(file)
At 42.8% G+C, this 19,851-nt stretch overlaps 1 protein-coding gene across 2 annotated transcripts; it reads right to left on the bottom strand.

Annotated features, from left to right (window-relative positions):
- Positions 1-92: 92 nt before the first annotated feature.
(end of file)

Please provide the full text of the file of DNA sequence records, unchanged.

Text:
At 42.8% G+C, this 19,851-nt stretch overlaps 1 protein-coding gene across 2 annotated transcripts; it reads right to left on the bottom strand.

Annotated features, from left to right (window-relative positions):
- Positions 1-92: 92 nt before the first annotated feature.